For example, when the wing moves horizontally, the direction of fluid flow changes first to upward at the leading edge of the wing and then to downward at the trailing edge. Does it rotate? If the direction of motion of the fluid at the trailing edge changes to horizontal, does this also rotate?

  • $\begingroup$ If you approach it from a related direction, when does potential flow exist, my answer here may help: physics.stackexchange.com/q/46131 $\endgroup$ – tpg2114 Jul 1 '19 at 2:45
  • $\begingroup$ What is the question here, in theory or in experiment, in an ideal or viscous flow? $\endgroup$ – Alex Trounev Jul 1 '19 at 5:40
  • $\begingroup$ @AlexTrounev Ideal fluid $\endgroup$ – enbin zheng Jul 1 '19 at 6:39
  • $\begingroup$ What is your doubt exactly? @enbinzheng $\endgroup$ – Shishir Maharana Aug 28 '19 at 16:04
  • $\begingroup$ @ShishirMaharana Assuming that air is a non-viscous fluid, is the flow of air on the wing rotational or non-rotational? $\endgroup$ – enbin zheng Aug 28 '19 at 22:57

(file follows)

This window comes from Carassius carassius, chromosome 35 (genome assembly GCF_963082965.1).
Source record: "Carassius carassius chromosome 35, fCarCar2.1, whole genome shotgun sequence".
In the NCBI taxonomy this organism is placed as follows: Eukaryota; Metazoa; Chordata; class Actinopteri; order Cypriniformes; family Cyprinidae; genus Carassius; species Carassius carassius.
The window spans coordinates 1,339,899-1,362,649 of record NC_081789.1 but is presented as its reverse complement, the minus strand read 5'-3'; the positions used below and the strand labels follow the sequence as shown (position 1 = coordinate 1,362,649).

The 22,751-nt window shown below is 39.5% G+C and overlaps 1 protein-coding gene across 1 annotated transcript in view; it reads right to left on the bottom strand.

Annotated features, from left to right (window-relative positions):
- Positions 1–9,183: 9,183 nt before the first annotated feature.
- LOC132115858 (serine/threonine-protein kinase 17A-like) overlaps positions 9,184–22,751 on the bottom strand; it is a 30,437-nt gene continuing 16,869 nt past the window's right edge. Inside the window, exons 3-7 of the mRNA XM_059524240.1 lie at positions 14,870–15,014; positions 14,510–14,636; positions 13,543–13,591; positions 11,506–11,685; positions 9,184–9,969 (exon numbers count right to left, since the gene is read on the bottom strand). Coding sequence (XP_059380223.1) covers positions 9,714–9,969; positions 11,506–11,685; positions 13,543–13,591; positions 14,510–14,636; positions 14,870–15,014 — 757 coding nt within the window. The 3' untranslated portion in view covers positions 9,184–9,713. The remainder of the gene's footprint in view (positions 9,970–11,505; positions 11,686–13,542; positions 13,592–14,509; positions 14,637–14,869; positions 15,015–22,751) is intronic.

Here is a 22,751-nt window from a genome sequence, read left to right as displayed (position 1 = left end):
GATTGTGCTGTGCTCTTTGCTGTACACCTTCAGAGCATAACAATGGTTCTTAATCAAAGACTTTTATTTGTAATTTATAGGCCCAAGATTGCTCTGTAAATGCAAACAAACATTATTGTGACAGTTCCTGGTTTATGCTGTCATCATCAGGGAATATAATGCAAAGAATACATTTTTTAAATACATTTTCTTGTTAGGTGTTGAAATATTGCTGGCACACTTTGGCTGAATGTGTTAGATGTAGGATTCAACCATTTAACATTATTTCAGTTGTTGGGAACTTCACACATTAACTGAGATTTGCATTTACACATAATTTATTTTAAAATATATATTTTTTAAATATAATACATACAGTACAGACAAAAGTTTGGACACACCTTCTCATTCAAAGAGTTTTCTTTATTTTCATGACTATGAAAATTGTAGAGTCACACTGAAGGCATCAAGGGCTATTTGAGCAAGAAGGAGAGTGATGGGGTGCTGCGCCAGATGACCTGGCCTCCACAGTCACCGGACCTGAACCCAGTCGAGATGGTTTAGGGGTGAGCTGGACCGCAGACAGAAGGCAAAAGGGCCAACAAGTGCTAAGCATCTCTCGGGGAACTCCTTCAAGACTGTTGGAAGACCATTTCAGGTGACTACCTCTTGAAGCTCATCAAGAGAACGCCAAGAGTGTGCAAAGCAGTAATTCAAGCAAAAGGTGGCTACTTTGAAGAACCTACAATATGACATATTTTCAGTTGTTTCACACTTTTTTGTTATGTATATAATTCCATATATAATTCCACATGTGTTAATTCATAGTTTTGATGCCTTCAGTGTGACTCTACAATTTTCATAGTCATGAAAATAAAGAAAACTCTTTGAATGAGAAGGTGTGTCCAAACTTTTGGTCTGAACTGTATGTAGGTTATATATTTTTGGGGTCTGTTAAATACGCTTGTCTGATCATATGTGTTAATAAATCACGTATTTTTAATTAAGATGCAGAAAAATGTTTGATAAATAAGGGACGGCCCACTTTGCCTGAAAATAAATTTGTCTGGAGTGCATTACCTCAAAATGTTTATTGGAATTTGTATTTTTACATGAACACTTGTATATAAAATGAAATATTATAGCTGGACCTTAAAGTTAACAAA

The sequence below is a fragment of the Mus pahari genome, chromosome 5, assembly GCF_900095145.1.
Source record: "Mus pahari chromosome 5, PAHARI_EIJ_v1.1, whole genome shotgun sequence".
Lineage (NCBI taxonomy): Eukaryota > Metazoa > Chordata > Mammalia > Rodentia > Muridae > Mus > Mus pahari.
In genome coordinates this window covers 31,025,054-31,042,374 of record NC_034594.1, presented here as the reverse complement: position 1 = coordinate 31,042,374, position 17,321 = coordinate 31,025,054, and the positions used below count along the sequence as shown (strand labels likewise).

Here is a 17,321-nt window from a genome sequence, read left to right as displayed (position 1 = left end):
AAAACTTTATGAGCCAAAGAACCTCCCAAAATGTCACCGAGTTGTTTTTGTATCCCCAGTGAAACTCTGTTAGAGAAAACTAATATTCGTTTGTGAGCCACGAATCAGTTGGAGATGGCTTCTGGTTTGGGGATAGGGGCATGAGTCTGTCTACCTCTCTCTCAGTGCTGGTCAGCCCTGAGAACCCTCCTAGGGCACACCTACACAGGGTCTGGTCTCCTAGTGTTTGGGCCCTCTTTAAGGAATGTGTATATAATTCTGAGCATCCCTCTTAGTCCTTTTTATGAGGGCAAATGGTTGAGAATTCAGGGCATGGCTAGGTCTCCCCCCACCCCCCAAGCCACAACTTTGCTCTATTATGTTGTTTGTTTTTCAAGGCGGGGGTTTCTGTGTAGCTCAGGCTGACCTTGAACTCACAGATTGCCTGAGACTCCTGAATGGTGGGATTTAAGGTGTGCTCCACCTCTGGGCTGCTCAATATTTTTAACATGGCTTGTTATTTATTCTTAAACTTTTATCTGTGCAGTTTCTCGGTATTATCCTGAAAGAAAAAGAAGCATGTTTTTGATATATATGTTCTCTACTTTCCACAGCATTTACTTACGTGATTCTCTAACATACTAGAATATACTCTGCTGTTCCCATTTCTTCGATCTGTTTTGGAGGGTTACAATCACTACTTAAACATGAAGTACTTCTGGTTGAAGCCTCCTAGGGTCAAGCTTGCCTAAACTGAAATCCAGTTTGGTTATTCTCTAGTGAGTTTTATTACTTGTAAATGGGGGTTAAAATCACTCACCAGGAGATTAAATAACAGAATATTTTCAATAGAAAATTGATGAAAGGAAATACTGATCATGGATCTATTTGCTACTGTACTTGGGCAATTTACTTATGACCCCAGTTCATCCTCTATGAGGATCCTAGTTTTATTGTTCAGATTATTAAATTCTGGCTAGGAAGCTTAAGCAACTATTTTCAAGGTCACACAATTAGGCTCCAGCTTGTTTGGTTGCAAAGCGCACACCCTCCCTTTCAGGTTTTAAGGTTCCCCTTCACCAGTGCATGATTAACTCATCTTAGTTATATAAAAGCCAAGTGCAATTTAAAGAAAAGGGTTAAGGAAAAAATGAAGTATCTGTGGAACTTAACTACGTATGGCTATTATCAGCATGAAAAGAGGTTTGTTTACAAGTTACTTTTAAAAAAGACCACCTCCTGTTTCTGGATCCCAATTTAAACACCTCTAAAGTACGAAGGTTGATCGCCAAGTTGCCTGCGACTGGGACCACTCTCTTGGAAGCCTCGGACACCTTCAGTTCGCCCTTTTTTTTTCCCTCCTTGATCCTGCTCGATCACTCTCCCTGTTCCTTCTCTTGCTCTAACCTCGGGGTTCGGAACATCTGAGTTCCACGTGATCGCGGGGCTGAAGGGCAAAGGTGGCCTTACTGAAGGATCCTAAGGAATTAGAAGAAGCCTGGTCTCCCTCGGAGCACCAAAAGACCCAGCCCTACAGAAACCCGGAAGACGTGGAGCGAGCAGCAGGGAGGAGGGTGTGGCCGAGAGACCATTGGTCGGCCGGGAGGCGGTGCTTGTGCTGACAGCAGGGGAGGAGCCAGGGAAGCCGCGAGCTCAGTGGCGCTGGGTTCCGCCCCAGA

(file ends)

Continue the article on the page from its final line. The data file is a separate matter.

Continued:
Irrotational flow occurs when the cross gradient of the velocity or shear is zero.

i.e. $\nabla \times \vec {v}=0$

If the air is not deflected downwards by the trailing edge, it wouldn't be able to create a lift. Now, the streamlines should meet (nearly) behind the trailing edge.

An irrotational flow is one where the curl is zero. You can imagine it being like this. If you drop something at a point in the field, would it spin? This can be caused by a difference in magnitude of forces facing the same direction, perpendicular forces on certain faces etc.

If you think about it in terms of a differential element it makes sense. Think of all of the different ways you can make a piece of paper spin. This is where the curl comes from.

EDIT: To sum all of this up and to directly answer your question: yes, wings do have lift in incompressible (and compressible), irrotational, inviscid flow.

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    $\begingroup$ Better you use $\nabla \times \vec {v}=0$ $\endgroup$ – Alex Trounev Jul 1 '19 at 5:32
  • $\begingroup$ Thanks 😊 for your suggestion. $\endgroup$ – Shishir Maharana Jul 1 '19 at 5:40

If your question is about how airplane wings work, they cannot work without inducing a vortex. Read this.

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